Yes, it did. And I've been in a comfortable sweet spot for many years. So I haven't adjusted my band. Once it got to that sweet spot. I've been to Europe since 2010 with the same sort of restriction and you know, when you go to Europe, you just want to devour everything but you know why It's mind over matter. And we've got to eat to live not live to eat. That's the mentality that's got to change around food. And it is it's a it's a psychological battle to some food thing. You know, you're for the body this for me around food and around what you look like is, is just unbelievable. Like, for a long time, I was going to the large sizes in the, in the shops to find clothes. When I knew really I was a size, you know, let's say for let's stop before they sell, let's say size 14, I was still getting into the target larger women size. I now sit comfortably in a size 10 to 12. Which is a dream like never in my wildest dreams in all my life. Would I ever think that I would be wearing a size 10? Comfortably? Yeah, that's me in a nutshell.

Wow, what a story. So but you still have that the first operation maybe that's the combination of to help helps you to

100% 100% I don't doubt that.

What I didn't understand that. The first one is, is it like bypass or it's something different

so that they stopped doing this operational, it's very invasive, they used to cut you down your chest down your arm down the centre of your chest, and reorganise everything inside and then close your back up. So they don't do that anymore. Obviously, bypass nose keyhole, I believe. So that invasive surgery is it's ceased, it doesn't exist anymore. I did deal with a boy that I met. He was 18 years old. And we became really good pals. And we're still very good friends today. And he's done really well. He too, has maintained his weight. He's had his up and down days. But yeah, it's um, I would say, even if I took the band down, I still got the backup of the other one. But the other one is, it really does not let you absorb any nutrients. Yeah, my diet is predominantly green work. Like, I do eat everything. I don't say no to anything. I don't say no to chips. Notice how I eat everything, everything. And I would say yeah, a small amount. Plus, you can't stomach large amounts. And the other thing too about the surgeries when you have the surgery, if you have too much sugar, your body goes into a dump, which is called dumping. dumping syndrome. And that really is it's horrible. Absolutely horrible.

You need to be living in the toilet.

Yeah, yeah. And even with the first surgery, that's where you were. And the other thing was the first surgeries, the one that they don't do anymore is because you weren't processing the food. Everything was going in and out and the stench in the bathroom. You just couldn't use a public bathroom. It was horrible. So you had to use matches, or zinc or some sort of thing to disguise the smell. It was just, it was horrible. But you know what, you had to weigh up your options. Do I lose the weight? And you know, or do I worry about the smell? You know?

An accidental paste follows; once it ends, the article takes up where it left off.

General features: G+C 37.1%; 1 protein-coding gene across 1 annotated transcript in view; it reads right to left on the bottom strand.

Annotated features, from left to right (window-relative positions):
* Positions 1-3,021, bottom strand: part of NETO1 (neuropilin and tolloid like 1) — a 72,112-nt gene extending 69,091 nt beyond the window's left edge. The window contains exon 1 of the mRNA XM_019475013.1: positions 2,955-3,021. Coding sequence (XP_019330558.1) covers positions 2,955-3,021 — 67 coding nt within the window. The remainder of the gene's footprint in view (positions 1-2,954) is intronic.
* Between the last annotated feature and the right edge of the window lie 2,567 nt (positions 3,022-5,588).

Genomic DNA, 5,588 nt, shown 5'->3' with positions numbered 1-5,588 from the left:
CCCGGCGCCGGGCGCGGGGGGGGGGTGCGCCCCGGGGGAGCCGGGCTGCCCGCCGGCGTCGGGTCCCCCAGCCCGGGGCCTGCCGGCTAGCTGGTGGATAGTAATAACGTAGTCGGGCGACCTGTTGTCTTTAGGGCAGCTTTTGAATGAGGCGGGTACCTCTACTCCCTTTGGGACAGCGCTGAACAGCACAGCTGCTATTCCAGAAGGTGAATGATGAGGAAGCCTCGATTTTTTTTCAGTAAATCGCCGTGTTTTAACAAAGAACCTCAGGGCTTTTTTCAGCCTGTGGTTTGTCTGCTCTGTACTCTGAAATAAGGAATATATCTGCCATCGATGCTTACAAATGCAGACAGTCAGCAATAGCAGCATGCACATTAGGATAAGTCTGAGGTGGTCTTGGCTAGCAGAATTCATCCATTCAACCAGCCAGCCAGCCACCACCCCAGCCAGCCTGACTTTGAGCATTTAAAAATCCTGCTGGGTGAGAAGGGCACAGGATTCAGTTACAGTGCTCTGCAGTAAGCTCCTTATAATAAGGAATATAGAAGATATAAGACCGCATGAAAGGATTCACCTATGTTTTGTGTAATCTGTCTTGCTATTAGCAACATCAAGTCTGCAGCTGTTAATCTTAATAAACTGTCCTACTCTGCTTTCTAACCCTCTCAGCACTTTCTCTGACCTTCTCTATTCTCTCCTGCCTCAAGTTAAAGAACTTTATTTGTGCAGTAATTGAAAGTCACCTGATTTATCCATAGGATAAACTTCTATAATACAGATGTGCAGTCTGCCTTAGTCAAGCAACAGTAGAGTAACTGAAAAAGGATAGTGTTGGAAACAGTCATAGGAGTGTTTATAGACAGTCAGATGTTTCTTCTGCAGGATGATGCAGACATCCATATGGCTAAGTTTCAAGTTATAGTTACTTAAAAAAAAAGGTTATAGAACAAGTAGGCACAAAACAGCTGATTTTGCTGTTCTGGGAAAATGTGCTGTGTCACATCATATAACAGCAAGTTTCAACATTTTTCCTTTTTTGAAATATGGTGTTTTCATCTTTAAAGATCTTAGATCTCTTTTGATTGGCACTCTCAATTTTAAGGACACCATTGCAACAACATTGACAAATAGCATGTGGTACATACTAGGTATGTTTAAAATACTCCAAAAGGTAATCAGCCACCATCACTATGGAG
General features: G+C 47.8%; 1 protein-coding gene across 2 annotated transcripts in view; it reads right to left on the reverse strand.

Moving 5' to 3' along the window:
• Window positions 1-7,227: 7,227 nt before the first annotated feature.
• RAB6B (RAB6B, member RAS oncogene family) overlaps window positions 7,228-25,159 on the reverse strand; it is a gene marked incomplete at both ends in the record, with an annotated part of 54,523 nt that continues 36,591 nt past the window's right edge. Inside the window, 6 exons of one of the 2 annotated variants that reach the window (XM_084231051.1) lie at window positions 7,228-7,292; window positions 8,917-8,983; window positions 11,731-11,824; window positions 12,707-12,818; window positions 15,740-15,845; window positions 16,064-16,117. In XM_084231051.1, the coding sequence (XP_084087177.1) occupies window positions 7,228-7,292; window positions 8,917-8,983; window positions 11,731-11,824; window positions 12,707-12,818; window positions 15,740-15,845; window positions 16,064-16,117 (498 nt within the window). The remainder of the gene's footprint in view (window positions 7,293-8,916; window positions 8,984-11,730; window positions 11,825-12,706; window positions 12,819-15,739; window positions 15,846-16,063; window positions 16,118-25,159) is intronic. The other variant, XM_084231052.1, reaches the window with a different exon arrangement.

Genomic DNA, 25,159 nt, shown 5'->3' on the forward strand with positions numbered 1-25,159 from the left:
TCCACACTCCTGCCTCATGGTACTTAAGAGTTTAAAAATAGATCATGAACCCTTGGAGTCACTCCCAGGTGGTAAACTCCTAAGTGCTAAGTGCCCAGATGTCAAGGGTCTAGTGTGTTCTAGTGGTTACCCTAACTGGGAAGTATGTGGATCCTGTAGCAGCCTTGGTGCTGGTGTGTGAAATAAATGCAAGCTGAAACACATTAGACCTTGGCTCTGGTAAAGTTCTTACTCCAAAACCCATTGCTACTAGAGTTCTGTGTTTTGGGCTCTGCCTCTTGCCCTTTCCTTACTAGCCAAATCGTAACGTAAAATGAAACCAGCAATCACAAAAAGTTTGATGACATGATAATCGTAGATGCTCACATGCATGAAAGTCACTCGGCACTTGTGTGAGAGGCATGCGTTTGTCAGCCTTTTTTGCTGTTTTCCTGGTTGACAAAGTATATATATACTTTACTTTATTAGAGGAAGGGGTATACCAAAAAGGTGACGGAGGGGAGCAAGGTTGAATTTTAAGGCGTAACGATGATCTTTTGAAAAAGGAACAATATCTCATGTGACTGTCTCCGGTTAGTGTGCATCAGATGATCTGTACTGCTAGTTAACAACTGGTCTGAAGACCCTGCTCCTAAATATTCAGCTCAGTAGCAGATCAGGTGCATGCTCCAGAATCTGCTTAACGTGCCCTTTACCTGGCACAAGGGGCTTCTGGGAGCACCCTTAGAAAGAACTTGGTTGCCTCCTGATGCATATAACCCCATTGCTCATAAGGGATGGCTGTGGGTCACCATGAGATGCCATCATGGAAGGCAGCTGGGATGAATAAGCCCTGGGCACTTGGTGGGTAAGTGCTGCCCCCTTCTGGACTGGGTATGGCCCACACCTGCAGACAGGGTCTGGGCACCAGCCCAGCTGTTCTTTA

yeah, it just I'm just thinking that cases like that when we have from time to time with upset stomach, upset stomach, whatever, and the smell and the thinking, Oh my God, if we smell that bad inside. Yeah, imagine like, like, we're the factory of bed smells now.

Yeah, with a surgery. The first one he was unprocessed. So it was just getting in and out. But now it's different. Yeah, very different. So I didn't understand that they stitch all together, back together. But when I had the band, they had to reopen me up. Because I had already been opened and my organs had gelled together because once you open it open your body. The cavity once it gets air in it, things just gel together. So they had to open me up to separate the thing the stomach from the organs to they can put the band around the stomach. Oh, so but the beauty of that is when they did open me up or that scarring or that because there was a zigzag scar like a Zorro thing or that scarring when I lost the way it dropped that skin so when they pulled it down to do the plastic surgery, and I pulled it down to my tummy. It stretched out all the new skin so all that got discarded when they cut it all off. Yeah. Yeah.

Gosh, that's a really big journey, you know, to go through and yeah, I can imagine how much Know how desperate you should fail to go through this kind of operation? It was. Yeah. So coming back out, I'll ask you about the body mentioned all these things a bit later. But I just want to ask one more question about. So now you're doing this, or is a part time or job or like, not full time, but still getting into this coaching, the trauma coaching? And I will ask you a provocative question. As I'm… my first master's in psychology as well, and I did study clinical psychology, but at some point, I decided that no, I'm not going to be a psychotherapist. Because I believe that you cannot heal the trauma. My belief is based on my study and experience, and my sister is a psychotherapist. And I can see you know, the results of her work, that you can probably learn how to deal with your trauma to make your life easier, but you cannot heal it completely. And some of my colleagues, psychologists disagree with that. So I just like I'd like to know your opinion, being at traumatise yourself and working on that and being a trauma coach, like what do you think about that?